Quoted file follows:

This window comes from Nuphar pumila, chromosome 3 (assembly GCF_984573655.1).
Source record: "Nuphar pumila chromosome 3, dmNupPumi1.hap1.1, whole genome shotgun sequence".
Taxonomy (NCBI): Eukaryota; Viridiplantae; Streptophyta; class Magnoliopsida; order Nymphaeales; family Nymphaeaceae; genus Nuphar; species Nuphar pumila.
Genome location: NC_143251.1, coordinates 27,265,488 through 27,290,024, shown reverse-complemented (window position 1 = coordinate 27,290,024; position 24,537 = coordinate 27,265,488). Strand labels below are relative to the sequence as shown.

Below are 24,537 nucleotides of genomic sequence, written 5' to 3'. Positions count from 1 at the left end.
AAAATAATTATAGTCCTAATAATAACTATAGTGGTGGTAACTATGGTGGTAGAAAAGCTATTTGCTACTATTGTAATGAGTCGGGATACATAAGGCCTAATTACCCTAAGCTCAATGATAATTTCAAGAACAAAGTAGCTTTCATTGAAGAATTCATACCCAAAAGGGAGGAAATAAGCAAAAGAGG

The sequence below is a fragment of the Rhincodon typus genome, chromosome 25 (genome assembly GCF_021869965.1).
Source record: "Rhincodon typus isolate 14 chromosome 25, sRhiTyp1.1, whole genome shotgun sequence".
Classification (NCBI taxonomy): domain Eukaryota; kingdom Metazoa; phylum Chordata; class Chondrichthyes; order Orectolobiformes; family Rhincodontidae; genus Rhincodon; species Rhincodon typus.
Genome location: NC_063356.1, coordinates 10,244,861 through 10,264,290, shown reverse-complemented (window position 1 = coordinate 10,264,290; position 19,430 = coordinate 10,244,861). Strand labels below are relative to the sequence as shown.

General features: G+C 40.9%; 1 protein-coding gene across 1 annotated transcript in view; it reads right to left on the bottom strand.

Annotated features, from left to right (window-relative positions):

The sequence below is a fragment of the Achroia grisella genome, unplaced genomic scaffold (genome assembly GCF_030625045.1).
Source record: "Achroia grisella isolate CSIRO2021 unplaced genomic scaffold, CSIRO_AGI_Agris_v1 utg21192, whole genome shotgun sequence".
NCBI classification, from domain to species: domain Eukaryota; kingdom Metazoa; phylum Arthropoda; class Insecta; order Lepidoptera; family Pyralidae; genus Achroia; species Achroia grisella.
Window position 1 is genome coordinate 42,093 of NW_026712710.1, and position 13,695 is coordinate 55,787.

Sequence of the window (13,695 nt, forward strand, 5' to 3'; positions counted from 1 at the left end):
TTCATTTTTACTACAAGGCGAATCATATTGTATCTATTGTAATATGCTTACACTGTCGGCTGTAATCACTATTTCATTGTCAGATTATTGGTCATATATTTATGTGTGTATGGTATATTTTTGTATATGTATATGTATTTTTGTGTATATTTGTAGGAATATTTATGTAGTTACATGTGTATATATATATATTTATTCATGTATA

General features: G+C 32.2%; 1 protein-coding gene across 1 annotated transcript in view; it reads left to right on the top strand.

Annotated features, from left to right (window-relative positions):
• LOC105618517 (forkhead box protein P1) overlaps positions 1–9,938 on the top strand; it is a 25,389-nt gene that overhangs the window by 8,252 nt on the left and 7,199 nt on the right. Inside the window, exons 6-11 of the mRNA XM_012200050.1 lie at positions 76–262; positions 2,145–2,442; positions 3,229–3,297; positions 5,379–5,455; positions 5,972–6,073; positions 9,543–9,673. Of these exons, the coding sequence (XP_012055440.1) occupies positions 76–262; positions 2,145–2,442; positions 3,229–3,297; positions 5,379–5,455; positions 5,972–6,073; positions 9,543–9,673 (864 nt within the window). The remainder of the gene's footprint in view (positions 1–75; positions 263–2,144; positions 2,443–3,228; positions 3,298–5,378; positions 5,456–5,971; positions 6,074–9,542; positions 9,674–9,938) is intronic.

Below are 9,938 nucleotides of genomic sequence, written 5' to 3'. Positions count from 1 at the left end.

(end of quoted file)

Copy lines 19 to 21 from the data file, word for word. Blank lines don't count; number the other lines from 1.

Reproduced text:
General features: G+C 32.2%; 1 protein-coding gene across 1 annotated transcript in view; it reads left to right on the top strand.

Annotated features, from left to right (window-relative positions):
• LOC105618517 (forkhead box protein P1) overlaps positions 1–9,938 on the top strand; it is a 25,389-nt gene that overhangs the window by 8,252 nt on the left and 7,199 nt on the right. Inside the window, exons 6-11 of the mRNA XM_012200050.1 lie at positions 76–262; positions 2,145–2,442; positions 3,229–3,297; positions 5,379–5,455; positions 5,972–6,073; positions 9,543–9,673. Of these exons, the coding sequence (XP_012055440.1) occupies positions 76–262; positions 2,145–2,442; positions 3,229–3,297; positions 5,379–5,455; positions 5,972–6,073; positions 9,543–9,673 (864 nt within the window). The remainder of the gene's footprint in view (positions 1–75; positions 263–2,144; positions 2,443–3,228; positions 3,298–5,378; positions 5,456–5,971; positions 6,074–9,542; positions 9,674–9,938) is intronic.